18 Mind-Blowing Science Facts You Never Learned in School
These strange but true facts prove the world really is a marvelous and mysterious place.
There are more trees on Earth than stars in our galaxyCreative Travel Projects/Shutterstock
NASA experts believe there could be anywhere from 100 billion to 400 billion stars in the Milky Way galaxy, Snopes reports. However, a 2015 paper published in the journal Nature estimated that the number of trees around the world is much higher: 3.04 trillion.
Oxygen has a colorBackground All/Shutterstock
As a gas, oxygen is odorless and colorless. In its liquid and solid forms, however, it looks pale blue.
Only one letter doesn’t appear in the periodic tabledemarcomedia/Shutterstock
It’s the letter J. Go ahead and double check. We’ll wait. Don’t miss these science “facts” that aren’t actually true, either.
Bananas are radioactiveCapture Collect/Shutterstock
Bananas contain potassium, and since potassium decays, that makes them slightly radioactive. But it’s nothing you need to worry about. You’d need to eat 10,000,000 bananas at once to die of radiation poisoning, Forbes reports.
Hot water freezes faster than cold waterBachkova Natalia/Shutterstock
This fact seems counterintuitive, but it’s called the Mpemba effect, after a Tanzanian student named Erasto Mpemba who told his teacher than a hot mixture of ice cream froze faster than a cold one. Scientists now believe this is because the velocities of water particles have a specific disposition while they’re hot that allows them to freeze more readily. If proven correct, this finding could also have implications in daily life, like cooling down electronic devices.
Cold water heats up faster than hot waterSergey Parantaev/shutterstock
The researchers who investigated the cause of the Mpemba effect made this discovery as well. They unsurprisingly named the phenomenon the inverse Mpemba effect.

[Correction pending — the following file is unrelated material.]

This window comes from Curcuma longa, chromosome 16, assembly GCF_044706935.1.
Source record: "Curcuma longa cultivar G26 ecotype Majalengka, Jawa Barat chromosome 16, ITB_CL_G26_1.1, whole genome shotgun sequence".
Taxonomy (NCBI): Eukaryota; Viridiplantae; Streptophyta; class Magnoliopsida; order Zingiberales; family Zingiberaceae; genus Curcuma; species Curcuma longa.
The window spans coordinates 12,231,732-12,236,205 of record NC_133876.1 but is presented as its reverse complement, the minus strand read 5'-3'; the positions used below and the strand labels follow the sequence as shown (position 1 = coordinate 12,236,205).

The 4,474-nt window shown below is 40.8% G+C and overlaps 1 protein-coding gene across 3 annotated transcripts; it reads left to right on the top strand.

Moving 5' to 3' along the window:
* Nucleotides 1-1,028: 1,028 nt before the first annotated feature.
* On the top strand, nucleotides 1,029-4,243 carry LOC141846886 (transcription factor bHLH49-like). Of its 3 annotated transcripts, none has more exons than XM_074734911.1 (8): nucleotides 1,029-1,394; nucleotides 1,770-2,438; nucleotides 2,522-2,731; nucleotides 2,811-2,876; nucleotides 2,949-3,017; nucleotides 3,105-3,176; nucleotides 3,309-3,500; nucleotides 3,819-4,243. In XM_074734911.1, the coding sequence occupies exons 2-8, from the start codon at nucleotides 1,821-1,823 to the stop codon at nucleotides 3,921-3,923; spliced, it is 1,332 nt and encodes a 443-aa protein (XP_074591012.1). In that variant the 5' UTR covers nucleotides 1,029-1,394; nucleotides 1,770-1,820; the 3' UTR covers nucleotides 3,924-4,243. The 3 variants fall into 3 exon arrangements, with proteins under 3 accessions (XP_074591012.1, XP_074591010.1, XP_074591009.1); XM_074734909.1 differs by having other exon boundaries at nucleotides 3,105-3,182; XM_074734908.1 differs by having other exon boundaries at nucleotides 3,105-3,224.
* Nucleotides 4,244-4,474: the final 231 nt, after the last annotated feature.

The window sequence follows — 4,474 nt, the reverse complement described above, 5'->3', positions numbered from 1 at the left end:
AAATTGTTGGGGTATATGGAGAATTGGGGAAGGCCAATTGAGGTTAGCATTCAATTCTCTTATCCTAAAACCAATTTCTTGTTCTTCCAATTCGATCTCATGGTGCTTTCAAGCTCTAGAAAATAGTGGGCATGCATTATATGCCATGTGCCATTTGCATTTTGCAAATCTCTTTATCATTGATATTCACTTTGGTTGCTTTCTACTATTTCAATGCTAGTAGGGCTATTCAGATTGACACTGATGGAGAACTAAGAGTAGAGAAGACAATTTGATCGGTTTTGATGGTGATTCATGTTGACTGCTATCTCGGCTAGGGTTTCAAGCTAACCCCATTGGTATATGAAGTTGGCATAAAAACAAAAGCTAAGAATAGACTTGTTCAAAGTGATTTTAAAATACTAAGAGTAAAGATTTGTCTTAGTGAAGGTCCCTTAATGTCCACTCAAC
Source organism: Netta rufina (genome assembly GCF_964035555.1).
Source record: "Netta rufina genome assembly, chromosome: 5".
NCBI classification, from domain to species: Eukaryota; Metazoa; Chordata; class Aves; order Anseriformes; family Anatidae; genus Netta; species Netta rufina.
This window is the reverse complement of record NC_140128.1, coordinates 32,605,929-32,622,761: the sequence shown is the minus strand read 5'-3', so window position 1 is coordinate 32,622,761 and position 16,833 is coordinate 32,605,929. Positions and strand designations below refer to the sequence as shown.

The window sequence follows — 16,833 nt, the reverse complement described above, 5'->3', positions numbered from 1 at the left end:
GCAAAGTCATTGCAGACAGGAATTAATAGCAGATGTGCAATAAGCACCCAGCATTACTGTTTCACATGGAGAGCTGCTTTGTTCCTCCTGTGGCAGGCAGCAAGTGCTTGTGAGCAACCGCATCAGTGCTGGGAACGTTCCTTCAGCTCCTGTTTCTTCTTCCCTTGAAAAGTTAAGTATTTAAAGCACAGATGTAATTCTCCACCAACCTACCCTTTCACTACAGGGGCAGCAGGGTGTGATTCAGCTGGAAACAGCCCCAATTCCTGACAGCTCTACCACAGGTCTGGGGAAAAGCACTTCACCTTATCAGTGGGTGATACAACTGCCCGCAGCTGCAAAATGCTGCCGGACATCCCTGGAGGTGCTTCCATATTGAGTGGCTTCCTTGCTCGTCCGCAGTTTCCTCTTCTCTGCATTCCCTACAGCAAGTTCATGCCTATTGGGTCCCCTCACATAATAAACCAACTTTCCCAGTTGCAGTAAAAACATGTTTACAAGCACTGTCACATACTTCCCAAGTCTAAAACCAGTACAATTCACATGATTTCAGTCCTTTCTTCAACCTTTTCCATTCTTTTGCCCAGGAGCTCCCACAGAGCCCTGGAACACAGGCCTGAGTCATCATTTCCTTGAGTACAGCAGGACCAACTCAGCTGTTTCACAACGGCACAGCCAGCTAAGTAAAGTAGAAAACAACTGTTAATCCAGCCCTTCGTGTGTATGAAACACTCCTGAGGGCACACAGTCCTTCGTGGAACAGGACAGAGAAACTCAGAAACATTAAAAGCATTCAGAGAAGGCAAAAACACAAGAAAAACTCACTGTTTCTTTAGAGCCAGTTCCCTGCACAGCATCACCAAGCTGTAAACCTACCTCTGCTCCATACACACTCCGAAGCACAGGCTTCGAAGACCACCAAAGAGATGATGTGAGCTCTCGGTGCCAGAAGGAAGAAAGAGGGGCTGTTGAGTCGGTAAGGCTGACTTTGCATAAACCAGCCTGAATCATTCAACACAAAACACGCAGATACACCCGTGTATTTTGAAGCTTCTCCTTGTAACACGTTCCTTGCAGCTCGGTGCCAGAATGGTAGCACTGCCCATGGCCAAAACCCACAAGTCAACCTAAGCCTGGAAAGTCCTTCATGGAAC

Humans are related to fungiKateryna Kon/Shutterstock
A 2015 study from the University of Cambridge suggests that mankind may have evolved with genes that came from plants. Because of those findings, researchers accept that about 1 percent of the human genome could have been acquired from plants, The Telegraph reports. So all those times your corny uncle called himself a “fungi”? He was actually sort of right. Brush up on these 50 interesting facts about basically anything for next time you see him.
But don’t worry—we have a lot of DNAvitstudio/shutterstock
Scientists predict that there are over 3 billion base pairs of DNA in human genes and over 25,000 genes in the human genome. An entire copy of that genome exists in each of the 10 trillion cells in the human body. If all of that DNA were lined up, it would cover the distance between Earth and the sun 100 times.
It can rain diamonds on other planetsKamil Hajek/Shutterstock
Diamonds are definitely the Milky Way galaxy’s best friends. Studies have examined the potential that Neptune, Uranus, Jupiter, and Saturn have to produce diamonds. The atmospheres in all four planets have such extreme pressure that they can crystalize carbon atoms and turn them into diamonds. Scientists were able to create the correct conditions in a lab to prove this occurs on Neptune and Uranus. Separately, a different group of researchers speculates that it may rain as much as 2.2 million pounds of diamonds on parts of Saturn every year.